Old South vs. the new America: What Confederate monuments say about us

Old South vs. the new America: What Confederate monuments say about us
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The 20th anniversary of Sept. 11 challenges us to consider what our country stands for, what it should stand for, and for whom it should stand.

The central conceit of Confederate monuments is that the antebellum South is ever-present. It remains — and always will remain — embedded in the fabric of American consciousness.

The problem, of course, is that one cannot separate — historically, sociologically, or emotionally — the Old South’s reverence for torturing human beings. For buying and selling them. For separating children from parents and wives from husbands. For capturing them. For murdering them.

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That’s not to say other Americans did not support slavery, or even own slaves. But to my knowledge, there are no Confederate monuments honoring Vermonter secessionists. Confederate monuments were dedicated to advancing a supremacist Southern heritage, aimed at intimidating and threatening those who stood in the way. And not only “stood,” but also “stand,” because they continue to offend and dishonor those whose ancestors died so that these Confederates could live in public squares forever.

Last week’s removal of a Robert E. Lee statue in Richmond, Va., has been met with the usual backlash. Former President Donald TrumpDonald TrumpUN meeting with US, France canceled over scheduling issue Trump sues NYT, Mary Trump over story on tax history McConnell, Shelby offer government funding bill without debt ceiling MORE — who according to the Republican National Committee “still leads” the GOP — was quick to name Lee a national hero while lamenting — erroneously — that “except for Gettysburg, [he] would have won the [Civil] War.” Trump also strangely insisted that Lee would have handed the U.S. “total victory” in Afghanistan.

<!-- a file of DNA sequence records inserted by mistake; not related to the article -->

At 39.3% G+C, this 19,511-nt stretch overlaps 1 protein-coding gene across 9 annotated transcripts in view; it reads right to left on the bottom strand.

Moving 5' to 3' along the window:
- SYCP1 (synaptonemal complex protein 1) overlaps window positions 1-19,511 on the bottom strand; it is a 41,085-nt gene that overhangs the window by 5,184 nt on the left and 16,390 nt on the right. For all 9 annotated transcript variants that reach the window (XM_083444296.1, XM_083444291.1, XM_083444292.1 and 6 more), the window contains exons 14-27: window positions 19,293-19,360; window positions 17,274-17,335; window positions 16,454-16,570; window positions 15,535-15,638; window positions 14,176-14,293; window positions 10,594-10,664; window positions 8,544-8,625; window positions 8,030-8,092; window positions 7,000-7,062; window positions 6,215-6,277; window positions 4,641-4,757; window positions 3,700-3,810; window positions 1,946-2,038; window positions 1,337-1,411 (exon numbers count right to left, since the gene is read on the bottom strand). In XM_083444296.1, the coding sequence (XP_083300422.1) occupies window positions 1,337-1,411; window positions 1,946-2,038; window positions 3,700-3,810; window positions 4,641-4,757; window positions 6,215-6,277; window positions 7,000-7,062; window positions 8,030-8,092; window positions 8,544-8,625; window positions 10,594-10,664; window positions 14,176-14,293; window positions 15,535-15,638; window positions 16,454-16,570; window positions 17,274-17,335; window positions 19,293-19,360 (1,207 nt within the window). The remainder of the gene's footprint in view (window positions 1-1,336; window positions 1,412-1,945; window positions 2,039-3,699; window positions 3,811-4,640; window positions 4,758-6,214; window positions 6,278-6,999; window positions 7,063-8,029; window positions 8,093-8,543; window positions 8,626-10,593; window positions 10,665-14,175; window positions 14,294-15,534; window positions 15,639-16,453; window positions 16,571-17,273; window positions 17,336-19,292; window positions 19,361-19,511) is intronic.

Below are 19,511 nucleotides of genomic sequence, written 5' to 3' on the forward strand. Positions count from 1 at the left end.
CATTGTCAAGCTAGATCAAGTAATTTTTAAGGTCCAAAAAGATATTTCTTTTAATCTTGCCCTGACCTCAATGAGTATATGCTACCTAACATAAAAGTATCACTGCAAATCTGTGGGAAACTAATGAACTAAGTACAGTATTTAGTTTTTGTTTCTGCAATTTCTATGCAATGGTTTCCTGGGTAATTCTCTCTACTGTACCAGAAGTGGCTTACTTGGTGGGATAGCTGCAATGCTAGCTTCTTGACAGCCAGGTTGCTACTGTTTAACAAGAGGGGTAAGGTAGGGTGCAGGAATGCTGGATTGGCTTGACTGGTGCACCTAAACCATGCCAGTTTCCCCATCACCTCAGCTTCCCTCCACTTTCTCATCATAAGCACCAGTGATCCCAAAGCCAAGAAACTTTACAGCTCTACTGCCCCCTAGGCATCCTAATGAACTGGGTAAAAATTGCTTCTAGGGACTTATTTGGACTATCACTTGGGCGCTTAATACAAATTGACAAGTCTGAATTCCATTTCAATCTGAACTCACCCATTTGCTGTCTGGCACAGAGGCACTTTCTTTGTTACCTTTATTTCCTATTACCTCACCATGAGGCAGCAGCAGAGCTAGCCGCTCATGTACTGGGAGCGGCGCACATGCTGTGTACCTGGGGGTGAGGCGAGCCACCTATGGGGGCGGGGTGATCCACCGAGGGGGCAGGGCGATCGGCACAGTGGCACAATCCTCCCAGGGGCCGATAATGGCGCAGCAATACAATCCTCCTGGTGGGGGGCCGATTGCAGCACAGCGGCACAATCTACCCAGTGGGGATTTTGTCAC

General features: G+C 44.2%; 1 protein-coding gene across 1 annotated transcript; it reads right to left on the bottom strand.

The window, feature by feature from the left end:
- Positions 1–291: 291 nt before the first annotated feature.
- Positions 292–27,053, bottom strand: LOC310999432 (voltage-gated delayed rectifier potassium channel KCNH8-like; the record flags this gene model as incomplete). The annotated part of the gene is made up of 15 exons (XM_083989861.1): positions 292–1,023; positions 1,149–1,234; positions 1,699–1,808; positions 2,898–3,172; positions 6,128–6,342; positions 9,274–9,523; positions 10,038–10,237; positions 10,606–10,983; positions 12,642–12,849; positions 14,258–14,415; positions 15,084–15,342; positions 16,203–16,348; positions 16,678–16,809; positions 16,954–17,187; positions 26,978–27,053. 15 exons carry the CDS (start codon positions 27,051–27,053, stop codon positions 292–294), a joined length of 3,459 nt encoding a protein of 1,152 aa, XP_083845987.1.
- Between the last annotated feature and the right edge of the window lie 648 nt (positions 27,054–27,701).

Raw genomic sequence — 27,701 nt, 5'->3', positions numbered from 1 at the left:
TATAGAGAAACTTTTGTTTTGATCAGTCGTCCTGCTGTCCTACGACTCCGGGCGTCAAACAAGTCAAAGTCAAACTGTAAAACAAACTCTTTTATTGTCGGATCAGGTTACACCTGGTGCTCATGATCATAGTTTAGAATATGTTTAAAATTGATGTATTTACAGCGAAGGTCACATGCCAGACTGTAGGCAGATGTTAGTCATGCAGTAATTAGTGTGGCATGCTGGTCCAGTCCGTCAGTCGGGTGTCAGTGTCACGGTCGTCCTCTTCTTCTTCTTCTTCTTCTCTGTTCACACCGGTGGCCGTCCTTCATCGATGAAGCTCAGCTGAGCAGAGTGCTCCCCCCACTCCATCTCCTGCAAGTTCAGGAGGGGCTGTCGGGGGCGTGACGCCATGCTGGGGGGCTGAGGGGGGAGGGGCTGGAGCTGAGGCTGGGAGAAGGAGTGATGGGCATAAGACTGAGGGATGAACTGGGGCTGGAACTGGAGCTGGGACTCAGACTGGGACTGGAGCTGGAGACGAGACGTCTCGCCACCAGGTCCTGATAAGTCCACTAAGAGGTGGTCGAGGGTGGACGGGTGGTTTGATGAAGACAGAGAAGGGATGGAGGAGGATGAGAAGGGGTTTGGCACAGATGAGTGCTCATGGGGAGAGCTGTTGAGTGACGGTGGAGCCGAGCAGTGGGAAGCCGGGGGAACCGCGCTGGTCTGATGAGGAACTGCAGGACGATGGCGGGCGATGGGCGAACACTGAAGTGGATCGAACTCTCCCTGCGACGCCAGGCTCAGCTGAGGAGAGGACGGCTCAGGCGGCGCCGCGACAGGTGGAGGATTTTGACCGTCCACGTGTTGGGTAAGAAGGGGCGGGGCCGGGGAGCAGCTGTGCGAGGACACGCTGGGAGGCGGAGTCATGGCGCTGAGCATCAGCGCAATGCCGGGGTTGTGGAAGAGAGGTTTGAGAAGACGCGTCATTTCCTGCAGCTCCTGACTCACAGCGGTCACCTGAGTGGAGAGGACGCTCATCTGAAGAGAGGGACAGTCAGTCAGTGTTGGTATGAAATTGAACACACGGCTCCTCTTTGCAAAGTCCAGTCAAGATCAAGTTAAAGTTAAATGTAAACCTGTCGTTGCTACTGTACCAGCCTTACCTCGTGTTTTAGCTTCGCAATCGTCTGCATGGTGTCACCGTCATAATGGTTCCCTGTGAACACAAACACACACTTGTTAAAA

Hyperbole and questionable intent aside, the idolization of Lee and those he led into battle against the United States raise questions his eternal supporters will not — or cannot — answer: How many centuries are enough to honor men who killed hundreds of thousands of Americans? And by extension, for what purpose are we obeying monumental decisions made generations ago?

In the late 19th and early 20th centuries — the years when many of these monuments were erected — doctors commonly recommended soothing teething babies with licorice-flavored morphine syrup. Why don’t American medical textbooks continue to promote morphine syrup? Because of scientific progress. Previous “experts” who pushed this product into people’s homes don’t merit public recognition. They don’t deserve pedestals. Simply put, we should have known better back then. We didn’t. Now we do. And medical writings and parents’ attitudes have evolved accordingly.

And the notion of “evolution” is critical. We can remember past mistakes without shoving them in people’s faces. So, too, can we remember past horrors without venerating the perpetrators.

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Slavery was our country’s original sin. Displaying monuments to those who killed and died to perpetuate slavery is a contemporary sin. A majority of Americans agree, and want the monuments gone. The other side believes, inexplicably, that removing them will somehow desecrate America.

By keeping these Confederate monuments, we are taking orders from avowed bigots of the past, who desperately sought to reignite the Lost Cause. More than 1,000 remaining statues represent these bigots’ triumph over modern-day America, which is supposedly (but nowhere close to) “post-racial.”

Every day these structures tower over us, we, an allegedly evolved nation aspiring for goodness and greatness, straining to liberate ourselves from a history steeped in dehumanization, are surrendering unconditionally to a devoutly racist philosophy.

If we truly are a better country than we were 50, 100, and 150 years ago, then it’s way past time we grow up and act like it.

B.J. Rudell is a longtime political strategist, former associate director for Duke University’s Center for Politics, and recent North Carolina Democratic Party operative. In a career encompassing stints on Capitol Hill, on presidential campaigns, in a newsroom, in classrooms, and for a consulting firm, he has authored three books and has shared political insights across all media platforms, including for CNN and Fox News.